- Wet always moves to dry.
This law explains why my wet laundry is dry in 20 minutes when on a clothes line at my sister’s Colorado home, but takes ½ day to dry on my clothes lines here in Conyers, GA! (I love clotheslines, and use ours year-round in our backyard).
Bugs Drawn to a Light
(Here in metro Atlanta) the moisture in the atmosphere surrounding our homes is irresistibly drawn into our homes. As fast as we pump it out, it’s trying to re-enter. It’s seeking to balance the inequality between your indoor controlled 45% Relative Humidity, and the 90% Relative Humidity outside. It’s a law of nature. And because you very likely don’t have NASA’s budget, and I don’t wear a NASA uniform – we won’t get it perfect – but using common sense and dedication, your home can be more comfortable.
Last night we were together at my son Beau’s house, and the discussion of humidity came up in conversation. I heard him say, “If you can’t tolerate high humidity, don’t move to Georgia!” This graph will help you know why!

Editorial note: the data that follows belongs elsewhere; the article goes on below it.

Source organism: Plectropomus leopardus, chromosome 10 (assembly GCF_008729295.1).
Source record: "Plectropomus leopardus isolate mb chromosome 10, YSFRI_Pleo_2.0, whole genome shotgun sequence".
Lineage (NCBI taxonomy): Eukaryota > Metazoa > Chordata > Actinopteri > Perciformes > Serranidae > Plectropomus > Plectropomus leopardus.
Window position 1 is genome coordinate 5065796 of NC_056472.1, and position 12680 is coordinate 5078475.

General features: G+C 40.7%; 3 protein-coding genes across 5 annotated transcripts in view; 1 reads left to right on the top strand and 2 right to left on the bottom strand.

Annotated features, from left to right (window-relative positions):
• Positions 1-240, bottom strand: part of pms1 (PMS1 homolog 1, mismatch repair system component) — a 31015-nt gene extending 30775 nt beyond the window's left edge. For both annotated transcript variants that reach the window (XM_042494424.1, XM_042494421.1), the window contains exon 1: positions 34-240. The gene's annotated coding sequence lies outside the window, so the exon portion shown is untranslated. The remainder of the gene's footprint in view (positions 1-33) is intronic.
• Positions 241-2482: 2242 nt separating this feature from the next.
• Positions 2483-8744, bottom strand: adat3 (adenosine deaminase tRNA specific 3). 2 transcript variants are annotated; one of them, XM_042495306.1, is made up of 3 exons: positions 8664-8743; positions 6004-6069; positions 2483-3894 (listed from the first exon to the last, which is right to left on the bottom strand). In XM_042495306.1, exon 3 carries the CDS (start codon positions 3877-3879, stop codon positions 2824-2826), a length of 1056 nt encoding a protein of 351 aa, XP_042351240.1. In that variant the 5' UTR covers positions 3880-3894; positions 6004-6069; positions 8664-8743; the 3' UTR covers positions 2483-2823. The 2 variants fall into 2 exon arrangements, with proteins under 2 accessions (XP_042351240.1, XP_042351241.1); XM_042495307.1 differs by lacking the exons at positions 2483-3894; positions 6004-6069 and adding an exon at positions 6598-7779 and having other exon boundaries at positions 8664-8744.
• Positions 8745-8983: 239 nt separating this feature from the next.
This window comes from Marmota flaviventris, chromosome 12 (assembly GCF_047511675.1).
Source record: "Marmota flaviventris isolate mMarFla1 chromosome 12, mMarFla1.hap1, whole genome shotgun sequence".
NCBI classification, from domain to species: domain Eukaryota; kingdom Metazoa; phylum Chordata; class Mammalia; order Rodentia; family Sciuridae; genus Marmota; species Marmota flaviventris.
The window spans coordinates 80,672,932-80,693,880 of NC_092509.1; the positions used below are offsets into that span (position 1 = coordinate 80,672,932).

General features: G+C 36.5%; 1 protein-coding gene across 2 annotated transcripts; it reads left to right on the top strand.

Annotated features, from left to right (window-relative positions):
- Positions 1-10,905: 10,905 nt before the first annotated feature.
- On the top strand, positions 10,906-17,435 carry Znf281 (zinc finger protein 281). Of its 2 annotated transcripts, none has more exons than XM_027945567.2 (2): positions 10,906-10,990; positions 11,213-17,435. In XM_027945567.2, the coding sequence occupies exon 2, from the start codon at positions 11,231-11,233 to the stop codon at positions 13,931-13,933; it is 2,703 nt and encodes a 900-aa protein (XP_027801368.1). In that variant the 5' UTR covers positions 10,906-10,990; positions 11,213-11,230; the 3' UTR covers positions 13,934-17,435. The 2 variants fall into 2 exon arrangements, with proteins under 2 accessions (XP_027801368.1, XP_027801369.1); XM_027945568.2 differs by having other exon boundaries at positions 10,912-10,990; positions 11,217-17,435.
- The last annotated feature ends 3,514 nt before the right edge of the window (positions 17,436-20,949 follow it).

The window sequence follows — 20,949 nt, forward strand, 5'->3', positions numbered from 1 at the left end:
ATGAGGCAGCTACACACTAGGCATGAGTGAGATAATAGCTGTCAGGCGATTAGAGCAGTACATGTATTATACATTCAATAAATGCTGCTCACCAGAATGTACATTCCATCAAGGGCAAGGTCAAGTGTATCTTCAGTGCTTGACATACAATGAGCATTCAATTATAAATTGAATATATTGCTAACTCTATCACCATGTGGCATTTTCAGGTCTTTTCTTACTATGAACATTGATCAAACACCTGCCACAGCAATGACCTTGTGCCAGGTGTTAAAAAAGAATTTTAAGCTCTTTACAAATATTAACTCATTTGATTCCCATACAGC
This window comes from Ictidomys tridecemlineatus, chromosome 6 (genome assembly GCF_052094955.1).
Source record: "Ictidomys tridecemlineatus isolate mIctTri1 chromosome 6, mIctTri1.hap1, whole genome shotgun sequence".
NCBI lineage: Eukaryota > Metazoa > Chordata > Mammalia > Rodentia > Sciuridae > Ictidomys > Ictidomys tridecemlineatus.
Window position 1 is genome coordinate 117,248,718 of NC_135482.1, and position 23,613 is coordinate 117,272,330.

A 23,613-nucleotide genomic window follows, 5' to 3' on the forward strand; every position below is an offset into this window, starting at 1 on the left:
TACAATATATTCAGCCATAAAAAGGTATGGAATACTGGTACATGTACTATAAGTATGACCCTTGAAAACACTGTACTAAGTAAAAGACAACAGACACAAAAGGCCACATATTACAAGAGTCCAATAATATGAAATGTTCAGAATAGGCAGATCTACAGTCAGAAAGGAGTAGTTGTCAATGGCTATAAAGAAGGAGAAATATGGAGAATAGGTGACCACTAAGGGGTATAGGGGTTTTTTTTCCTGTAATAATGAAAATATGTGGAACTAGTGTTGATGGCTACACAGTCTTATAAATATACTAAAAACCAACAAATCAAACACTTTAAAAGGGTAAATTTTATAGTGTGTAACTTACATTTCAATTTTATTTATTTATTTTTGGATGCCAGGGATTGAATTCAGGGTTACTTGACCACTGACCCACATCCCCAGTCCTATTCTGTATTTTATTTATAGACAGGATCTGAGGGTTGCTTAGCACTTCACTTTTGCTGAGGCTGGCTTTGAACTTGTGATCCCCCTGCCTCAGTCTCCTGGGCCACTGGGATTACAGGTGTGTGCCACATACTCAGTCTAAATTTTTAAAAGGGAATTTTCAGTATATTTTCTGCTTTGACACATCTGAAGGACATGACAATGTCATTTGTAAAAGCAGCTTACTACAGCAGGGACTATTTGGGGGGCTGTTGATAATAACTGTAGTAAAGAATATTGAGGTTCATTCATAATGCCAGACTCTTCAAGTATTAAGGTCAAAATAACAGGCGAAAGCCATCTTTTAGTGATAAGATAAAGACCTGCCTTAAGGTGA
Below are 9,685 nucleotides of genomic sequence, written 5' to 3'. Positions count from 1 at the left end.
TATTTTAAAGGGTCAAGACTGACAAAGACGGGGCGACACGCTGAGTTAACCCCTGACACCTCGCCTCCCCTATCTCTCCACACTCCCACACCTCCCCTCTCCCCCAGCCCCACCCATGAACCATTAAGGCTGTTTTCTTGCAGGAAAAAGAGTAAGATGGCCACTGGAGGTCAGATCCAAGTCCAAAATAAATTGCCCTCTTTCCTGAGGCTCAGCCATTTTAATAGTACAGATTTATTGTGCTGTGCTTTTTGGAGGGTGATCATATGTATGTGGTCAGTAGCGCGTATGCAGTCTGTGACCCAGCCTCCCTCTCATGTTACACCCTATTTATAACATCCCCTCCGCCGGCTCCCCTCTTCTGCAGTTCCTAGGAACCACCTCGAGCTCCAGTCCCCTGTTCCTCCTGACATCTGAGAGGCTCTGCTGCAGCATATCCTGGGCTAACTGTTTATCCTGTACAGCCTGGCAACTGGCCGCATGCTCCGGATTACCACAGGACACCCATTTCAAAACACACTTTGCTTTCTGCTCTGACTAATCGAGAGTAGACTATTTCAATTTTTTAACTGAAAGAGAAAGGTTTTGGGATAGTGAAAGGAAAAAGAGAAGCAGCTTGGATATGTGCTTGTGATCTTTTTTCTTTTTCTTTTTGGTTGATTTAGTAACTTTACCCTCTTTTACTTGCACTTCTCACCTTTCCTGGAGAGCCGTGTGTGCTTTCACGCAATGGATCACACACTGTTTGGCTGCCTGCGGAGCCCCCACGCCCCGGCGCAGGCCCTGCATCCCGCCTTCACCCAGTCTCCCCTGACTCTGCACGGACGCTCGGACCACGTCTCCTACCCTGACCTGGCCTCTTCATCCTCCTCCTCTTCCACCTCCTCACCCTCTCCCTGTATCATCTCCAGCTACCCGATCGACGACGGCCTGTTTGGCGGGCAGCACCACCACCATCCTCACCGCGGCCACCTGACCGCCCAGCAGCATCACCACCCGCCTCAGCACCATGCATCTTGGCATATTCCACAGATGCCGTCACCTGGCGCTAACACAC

Atlanta’s average level of humidity is 68%. Most humans prefer lower levels of humidity. In fact, I’m taught that we’re most comfortable with humidity around 45%.
In our neck of the woods, with the average RH in the ambient air being 50% higher than what I prefer – it’s no wonder that our “milder” winter temperatures feel colder, and our “milder” summer temperatures feel hotter. But don’t our complexions look good because of these moist conditions!
Thanks for reading!